1. Assemble each of the four figures as a separate unit without physical joins between each figure.
  2. Use only existing holes.
  3. Minimize the use of adhesives.

The first guideline allowed for greater flexibility in handling and mounting these heavy objects and thus reduced the risk of damage. The second was aimed at preserving a maximum of the original material, which is already heavily fragmented and weakened by earlier interventions, so we didn’t want to drill any additional holes. And the third led us to combine steel pins with customized magnets to hold the fragments together, so we could ensure optimal structural stability and guarantee easy reversibility.

A gray pin with embedded magnet and sleeve assembly juts out of a hole in one of the large fragments of the sarcophagus.

A pin with embedded magnet and sleeve assembly. Photo: Erik Risser

A Magnetic Approach to Stone Conservation

That last point is an entirely novel approach in stone conservation, so how does it actually work?

The basic idea is that sleeves—think small steel tubes—are secured inside the existing holes in each fragment. The sleeves receive a snugly fitting pin that connects the two fragments. So far, this method would be familiar to conservators.

A man at right holds one of the fragments of the seated figure steady in a hoist while lowering it into position over a fragment sitting in a box of tiny glass spheres.

A box filled with tiny glass spheres holds one of the fragments of the seated figure steady while another hanging from a hoist is aligned with it; visible between the two fragments is the steel pin that will attach them. The fragments are placed upside down for ease of rigging. Photo: Danielle Freeman

The difference now: instead of attaching the pins to the sleeves, and the fragments to each other, with resin, we placed magnets inside the sleeves and at the ends of the pins.

The advantages of this approach are:

  • By relying on the mechanical strength of magnets and pins—which is often assisted by gravity—we avoided the use of chemical adhesives.
  • By controlling for the composition, dimension, and number of magnets, we established a known pull force along the line of each pin that is tailored to each individual join.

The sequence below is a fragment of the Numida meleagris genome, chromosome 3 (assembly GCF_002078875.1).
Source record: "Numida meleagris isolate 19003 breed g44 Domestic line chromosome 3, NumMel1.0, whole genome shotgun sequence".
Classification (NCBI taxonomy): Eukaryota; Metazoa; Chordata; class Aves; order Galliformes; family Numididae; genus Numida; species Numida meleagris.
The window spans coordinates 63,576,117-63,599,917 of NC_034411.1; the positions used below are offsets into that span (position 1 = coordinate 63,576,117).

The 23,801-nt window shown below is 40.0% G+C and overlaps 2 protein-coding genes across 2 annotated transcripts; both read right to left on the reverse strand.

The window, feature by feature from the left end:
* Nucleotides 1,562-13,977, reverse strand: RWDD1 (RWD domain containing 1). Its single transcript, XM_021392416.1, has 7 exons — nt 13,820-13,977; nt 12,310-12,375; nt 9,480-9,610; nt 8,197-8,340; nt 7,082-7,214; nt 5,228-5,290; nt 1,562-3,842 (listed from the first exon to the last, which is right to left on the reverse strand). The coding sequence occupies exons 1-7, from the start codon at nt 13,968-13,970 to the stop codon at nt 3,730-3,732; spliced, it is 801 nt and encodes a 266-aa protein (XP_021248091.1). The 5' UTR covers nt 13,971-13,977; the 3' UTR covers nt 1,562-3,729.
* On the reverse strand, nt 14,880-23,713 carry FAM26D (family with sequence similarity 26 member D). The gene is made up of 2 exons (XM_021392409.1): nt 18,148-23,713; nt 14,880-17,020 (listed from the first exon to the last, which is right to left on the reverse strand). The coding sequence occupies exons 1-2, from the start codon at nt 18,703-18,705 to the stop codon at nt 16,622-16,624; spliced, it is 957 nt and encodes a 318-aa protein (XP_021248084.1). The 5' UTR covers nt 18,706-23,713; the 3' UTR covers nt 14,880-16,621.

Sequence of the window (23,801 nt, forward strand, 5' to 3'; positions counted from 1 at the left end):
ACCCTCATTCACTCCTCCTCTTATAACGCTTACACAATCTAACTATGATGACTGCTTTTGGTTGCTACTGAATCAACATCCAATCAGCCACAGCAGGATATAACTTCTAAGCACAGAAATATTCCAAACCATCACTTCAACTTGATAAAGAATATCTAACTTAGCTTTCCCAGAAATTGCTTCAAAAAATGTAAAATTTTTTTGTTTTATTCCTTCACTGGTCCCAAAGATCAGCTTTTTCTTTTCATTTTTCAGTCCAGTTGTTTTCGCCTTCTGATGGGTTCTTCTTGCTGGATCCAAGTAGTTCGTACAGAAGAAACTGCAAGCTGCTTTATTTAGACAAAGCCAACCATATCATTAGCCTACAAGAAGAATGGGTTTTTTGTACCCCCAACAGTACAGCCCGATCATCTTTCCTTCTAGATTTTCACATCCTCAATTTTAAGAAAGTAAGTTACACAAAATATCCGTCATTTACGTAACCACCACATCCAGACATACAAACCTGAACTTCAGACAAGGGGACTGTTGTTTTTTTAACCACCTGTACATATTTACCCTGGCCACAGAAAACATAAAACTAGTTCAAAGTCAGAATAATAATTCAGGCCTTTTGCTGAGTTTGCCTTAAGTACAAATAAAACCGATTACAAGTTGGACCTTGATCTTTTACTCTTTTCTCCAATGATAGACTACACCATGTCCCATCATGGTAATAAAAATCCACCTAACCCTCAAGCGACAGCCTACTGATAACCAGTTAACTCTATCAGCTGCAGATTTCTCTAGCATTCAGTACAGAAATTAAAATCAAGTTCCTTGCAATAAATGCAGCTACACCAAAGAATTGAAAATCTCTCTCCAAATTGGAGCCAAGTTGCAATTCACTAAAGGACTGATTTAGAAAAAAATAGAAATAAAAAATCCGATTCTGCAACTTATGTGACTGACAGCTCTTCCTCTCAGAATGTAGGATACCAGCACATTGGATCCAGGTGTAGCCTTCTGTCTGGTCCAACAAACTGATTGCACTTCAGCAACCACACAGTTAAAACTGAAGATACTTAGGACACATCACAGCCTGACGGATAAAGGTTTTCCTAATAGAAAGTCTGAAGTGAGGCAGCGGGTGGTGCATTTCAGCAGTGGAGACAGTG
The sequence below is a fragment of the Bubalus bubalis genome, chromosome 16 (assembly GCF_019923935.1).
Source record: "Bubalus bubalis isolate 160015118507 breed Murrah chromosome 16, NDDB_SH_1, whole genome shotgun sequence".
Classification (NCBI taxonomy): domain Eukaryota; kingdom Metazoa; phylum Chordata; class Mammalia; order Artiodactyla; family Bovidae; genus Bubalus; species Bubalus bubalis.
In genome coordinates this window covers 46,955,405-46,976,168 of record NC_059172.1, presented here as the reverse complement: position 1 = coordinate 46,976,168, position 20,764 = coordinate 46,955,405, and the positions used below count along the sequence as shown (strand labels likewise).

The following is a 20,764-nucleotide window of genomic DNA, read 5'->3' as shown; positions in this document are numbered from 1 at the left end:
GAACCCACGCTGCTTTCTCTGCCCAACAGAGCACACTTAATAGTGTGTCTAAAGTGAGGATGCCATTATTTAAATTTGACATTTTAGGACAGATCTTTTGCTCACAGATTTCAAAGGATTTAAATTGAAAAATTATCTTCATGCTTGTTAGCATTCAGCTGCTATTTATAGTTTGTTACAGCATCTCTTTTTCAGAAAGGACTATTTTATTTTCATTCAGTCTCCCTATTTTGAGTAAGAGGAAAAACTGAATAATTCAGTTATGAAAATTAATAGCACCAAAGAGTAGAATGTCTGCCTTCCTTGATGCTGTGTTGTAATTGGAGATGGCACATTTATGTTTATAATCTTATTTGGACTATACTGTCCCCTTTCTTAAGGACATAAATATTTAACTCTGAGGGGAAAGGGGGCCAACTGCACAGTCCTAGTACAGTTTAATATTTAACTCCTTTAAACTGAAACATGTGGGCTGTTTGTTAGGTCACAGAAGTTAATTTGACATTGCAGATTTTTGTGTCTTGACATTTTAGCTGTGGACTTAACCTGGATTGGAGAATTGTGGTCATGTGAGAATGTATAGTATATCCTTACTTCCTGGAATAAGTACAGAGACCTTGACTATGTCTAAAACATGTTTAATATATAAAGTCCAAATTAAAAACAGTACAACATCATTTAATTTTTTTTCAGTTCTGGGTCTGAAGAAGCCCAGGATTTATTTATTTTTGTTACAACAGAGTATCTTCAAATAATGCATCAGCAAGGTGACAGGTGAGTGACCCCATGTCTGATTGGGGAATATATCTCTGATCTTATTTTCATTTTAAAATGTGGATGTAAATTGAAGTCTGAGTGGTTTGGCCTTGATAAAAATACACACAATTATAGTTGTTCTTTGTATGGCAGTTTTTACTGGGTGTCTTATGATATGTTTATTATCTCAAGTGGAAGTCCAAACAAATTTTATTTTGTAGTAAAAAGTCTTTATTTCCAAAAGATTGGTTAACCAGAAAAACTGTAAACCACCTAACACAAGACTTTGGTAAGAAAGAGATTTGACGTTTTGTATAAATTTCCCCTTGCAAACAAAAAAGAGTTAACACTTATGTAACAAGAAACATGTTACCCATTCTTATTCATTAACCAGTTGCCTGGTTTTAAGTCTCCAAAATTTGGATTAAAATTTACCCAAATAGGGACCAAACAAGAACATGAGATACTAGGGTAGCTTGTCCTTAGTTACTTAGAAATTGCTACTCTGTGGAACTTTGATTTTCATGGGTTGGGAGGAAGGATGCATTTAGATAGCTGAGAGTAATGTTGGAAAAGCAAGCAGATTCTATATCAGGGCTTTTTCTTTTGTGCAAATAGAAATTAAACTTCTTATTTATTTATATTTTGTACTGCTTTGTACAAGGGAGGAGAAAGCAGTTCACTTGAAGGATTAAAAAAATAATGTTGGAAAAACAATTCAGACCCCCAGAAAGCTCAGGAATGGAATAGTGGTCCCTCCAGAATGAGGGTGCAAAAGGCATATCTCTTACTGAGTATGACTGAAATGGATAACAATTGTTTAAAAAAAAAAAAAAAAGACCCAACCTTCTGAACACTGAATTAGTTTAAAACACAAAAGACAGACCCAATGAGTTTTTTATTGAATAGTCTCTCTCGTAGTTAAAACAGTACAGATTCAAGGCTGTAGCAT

• Assembly and disassembly of these joins can happen in a matter of minutes and without any solvents or fancy equipment.

Muses Returned to the Gallery

Finally, together with our mount-makers, we devised a mounting system that reinforces the new pinning method and allows the fragments of the relief to hang freely on the gallery wall as if they were one piece.

A visitor looks at the front panel of the Large Sarcophagus with the Muses hanging in the Later Roman Sculpture gallery (207) at the Getty Villa.

The front panel of the Large Sarcophagus with the Muses hanging in Later Roman Sculpture (Gallery 207) at the Getty Villa. Photo: Sarah Waldorf

One abutting the other, the four figures are individually anchored to a single steel plate that follows their combined outline. The whole assembly is installed by way of a large cleat that transfers nearly 1,000 lbs. of weight to the Villa’s rigid art support system that is hidden inside the walls.

The Getty Villa has a memorable collection of Roman sarcophagi and other funerary monuments such as ash urns, grave reliefs, and tomb altars, many of which were reinstalled in the two Roman sculpture galleries on the second floor—along with the front panel of this large sarcophagus. On your next visit to the Villa, see the artistry of this ancient sculpture up close, and perhaps also reflect on the creative work that goes into keeping it safe while on display. Perhaps those Muses will magnetize you!